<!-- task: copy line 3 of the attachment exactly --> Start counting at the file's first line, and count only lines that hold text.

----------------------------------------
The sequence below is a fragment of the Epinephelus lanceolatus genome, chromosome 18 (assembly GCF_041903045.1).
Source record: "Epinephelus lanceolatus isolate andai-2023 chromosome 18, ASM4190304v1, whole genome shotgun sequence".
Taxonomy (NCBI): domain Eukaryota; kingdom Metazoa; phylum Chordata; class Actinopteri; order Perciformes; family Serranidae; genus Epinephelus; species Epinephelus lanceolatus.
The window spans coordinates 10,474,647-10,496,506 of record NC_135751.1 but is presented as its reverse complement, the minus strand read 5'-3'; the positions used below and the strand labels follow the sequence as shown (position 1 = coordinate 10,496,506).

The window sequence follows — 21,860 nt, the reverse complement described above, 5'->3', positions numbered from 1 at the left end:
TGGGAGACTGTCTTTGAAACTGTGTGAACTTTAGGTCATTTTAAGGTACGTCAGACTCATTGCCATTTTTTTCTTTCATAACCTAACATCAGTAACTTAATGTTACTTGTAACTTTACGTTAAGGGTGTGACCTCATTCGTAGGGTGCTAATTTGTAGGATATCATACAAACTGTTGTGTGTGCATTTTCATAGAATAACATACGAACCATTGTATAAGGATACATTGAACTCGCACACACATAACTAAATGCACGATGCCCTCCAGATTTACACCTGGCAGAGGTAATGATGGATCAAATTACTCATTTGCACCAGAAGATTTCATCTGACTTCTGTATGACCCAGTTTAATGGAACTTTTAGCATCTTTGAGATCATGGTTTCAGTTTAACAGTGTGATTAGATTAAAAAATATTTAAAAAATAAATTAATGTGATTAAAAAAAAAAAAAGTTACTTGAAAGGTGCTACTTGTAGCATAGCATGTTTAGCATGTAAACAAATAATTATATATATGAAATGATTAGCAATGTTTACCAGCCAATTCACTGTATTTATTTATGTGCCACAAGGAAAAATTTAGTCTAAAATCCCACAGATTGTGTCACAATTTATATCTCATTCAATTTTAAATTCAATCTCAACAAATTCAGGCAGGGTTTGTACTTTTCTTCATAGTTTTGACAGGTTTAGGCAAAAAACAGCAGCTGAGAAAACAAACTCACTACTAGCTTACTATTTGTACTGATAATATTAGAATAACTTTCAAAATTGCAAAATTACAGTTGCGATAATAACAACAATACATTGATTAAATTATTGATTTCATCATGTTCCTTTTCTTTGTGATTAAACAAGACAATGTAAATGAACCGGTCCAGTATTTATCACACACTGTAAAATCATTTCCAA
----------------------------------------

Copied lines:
Taxonomy (NCBI): domain Eukaryota; kingdom Metazoa; phylum Chordata; class Actinopteri; order Perciformes; family Serranidae; genus Epinephelus; species Epinephelus lanceolatus.